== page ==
Bale joked that he was keeping his language clean. "Melissa, I'm not going to drop the F-bomb like she did," Bale said. "I've done that plenty of times before."
The Welsh-born Bale lost 30 pounds to play Eklund. He dominated the awards shows leading up to the Oscars, but pundits had said he might face some strong competition from Geoffrey Rush for "The King's Speech."
The original screenplay win for "King's Speech" capped a lifelong dream for screenwriter David Seidler, a boyhood stutterer born in London in 1937, a year after George took the throne. Seidler, who overcame his own stutter at age 16, had long vowed to one day write about the monarch whose fortitude set an example for him in childhood. Seidler thanked Queen Elizabeth II, daughter of King George, "For not putting me in the Tower of London for using the Melissa Leo F-word." The film includes two scenes where the king spouts profanity in anger to help force out his syllables. "Toy Story 3," also nominated for best picture, won for best animated film, becoming the fourth Pixar release to win the category in as many years. In perhaps the least surprising result at the Academy Awards, the hit cartoon beat out another Hollywood crowd-pleaser, "How to Train Your Dragon," and the British-French co-production "The Illusionist." "Toy Story 3," the most popular film at the box office last year with worldwide sales of $1.1 billion, marked the third film in a series about a group of action figures and toy-chest favorites who come to life when humans are not looking.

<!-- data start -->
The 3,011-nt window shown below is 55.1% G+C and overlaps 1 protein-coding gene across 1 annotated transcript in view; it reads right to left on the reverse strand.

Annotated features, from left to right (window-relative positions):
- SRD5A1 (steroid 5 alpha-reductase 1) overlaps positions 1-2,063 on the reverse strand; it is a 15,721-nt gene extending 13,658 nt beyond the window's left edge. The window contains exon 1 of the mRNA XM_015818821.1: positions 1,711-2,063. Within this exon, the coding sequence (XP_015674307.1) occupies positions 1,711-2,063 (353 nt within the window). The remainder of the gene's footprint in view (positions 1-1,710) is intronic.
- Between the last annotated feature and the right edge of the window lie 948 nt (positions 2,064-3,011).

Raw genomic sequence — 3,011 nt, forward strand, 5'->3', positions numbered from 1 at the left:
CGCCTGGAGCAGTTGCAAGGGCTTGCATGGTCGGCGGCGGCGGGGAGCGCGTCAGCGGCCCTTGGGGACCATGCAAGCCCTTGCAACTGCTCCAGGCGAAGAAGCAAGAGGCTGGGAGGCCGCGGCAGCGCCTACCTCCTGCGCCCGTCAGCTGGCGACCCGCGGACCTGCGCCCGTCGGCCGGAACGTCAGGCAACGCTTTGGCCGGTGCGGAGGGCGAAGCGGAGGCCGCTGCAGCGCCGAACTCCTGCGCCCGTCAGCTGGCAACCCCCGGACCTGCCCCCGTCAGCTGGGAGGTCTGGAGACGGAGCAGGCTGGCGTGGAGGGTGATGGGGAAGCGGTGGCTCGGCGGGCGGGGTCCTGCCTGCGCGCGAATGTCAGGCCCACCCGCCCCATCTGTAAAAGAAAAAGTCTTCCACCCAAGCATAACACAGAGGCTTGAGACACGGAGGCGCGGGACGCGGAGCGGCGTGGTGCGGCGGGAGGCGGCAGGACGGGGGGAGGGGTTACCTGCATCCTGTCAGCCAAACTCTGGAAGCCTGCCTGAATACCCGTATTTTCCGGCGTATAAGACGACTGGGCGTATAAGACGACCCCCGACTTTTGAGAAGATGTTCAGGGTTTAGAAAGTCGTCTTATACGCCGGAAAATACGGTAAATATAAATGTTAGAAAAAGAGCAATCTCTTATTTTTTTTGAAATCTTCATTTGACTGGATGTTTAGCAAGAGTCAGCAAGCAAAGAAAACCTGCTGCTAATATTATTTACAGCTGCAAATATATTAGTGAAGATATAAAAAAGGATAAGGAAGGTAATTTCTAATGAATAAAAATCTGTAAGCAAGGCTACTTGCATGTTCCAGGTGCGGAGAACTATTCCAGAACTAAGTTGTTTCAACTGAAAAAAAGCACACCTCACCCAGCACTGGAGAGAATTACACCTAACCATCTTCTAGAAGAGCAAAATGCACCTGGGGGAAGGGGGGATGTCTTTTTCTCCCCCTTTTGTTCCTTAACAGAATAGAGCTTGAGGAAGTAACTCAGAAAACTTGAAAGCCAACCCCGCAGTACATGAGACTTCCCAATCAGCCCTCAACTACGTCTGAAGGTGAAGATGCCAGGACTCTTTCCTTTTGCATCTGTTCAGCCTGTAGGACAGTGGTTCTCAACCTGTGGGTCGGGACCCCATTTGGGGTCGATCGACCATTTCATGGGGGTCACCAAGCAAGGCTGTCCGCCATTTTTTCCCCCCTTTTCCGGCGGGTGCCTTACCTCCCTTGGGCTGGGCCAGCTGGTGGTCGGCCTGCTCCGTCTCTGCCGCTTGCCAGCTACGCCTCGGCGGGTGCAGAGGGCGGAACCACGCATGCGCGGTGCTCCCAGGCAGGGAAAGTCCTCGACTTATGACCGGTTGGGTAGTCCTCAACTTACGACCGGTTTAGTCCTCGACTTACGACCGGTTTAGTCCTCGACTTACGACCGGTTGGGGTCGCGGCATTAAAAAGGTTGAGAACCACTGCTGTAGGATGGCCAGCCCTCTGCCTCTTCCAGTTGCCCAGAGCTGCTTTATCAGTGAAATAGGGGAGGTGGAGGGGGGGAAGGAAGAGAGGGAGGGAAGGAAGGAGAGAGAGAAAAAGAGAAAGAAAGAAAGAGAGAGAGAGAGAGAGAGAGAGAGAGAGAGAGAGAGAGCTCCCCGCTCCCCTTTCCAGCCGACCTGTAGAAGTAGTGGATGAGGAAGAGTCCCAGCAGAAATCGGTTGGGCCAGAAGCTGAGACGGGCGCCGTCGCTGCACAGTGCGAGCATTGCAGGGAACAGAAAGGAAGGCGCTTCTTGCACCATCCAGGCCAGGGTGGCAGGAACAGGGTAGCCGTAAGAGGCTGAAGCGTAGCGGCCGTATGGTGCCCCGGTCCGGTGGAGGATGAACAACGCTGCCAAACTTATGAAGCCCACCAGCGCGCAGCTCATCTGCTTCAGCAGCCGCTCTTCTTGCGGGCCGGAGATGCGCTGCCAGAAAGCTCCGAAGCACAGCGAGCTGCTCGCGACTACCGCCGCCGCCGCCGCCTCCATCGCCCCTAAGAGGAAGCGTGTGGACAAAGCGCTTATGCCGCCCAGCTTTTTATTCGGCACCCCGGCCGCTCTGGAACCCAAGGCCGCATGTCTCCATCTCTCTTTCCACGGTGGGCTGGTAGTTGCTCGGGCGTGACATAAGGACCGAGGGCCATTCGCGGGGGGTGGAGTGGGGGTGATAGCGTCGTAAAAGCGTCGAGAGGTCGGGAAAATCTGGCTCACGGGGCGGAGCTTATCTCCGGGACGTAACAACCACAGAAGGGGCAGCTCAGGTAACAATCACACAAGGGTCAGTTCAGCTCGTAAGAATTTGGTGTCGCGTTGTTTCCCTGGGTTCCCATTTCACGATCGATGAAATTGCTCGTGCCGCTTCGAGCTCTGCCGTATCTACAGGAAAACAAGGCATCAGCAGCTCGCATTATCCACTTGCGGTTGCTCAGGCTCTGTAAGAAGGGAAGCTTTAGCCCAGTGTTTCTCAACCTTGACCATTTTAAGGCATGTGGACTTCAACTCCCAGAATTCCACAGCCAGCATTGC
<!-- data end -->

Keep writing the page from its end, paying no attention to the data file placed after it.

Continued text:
Other winners were Aaron Sorkin for best adapted screenplay for "The Social Network," "Alice in Wonderland" for art direction, "The Social Network" for film editing, "Inception" for cinematography sound editing, sound mixing and visual effects, and "The Lost Thing" for best animated short.
"In a Better World," a Danish drama depicting the effects of violence among generations and nations, won the Academy Award for foreign-language picture.
Trent Reznor, best known for his work with Nine Inch Nails, and Atticus Ross won for best original score for "The Social Network."
Randy Newman's "We Belong Together," from "Toy Story 3," won for best original song.
"The Wolfman" won for achievement in makeup, and "Alice in Wonderland" for best costume design.
"Strangers No More" took home the award for best documentary short subject, and "God of Love" for best live-action short film.
"Inside Job," a look at America's financial meltdown, won for best documentary feature.
Sunday's show opened with co-hosts Anne Hathaway and James Franco inserted into a montage scenes from best-picture nominees, built as a series of dream sequences a la Oscar contender "Inception."
Celebrity chef Wolfgang Puck, who is providing the grub for the post-awards show's Governor's Ball, also made a pass at the carpet, handing out some of the smoked salmon on flat bread he had prepared for appetizers. He also gave out chocolate Oscars.
Although it was bright and sunny over Los Angeles, it was very chilly with a cold wind blowing along the carpet. The stars didn't don jackets that would cover up their designer clothes but many of the industry's behind-the-scenes people wore fur coats and wraps.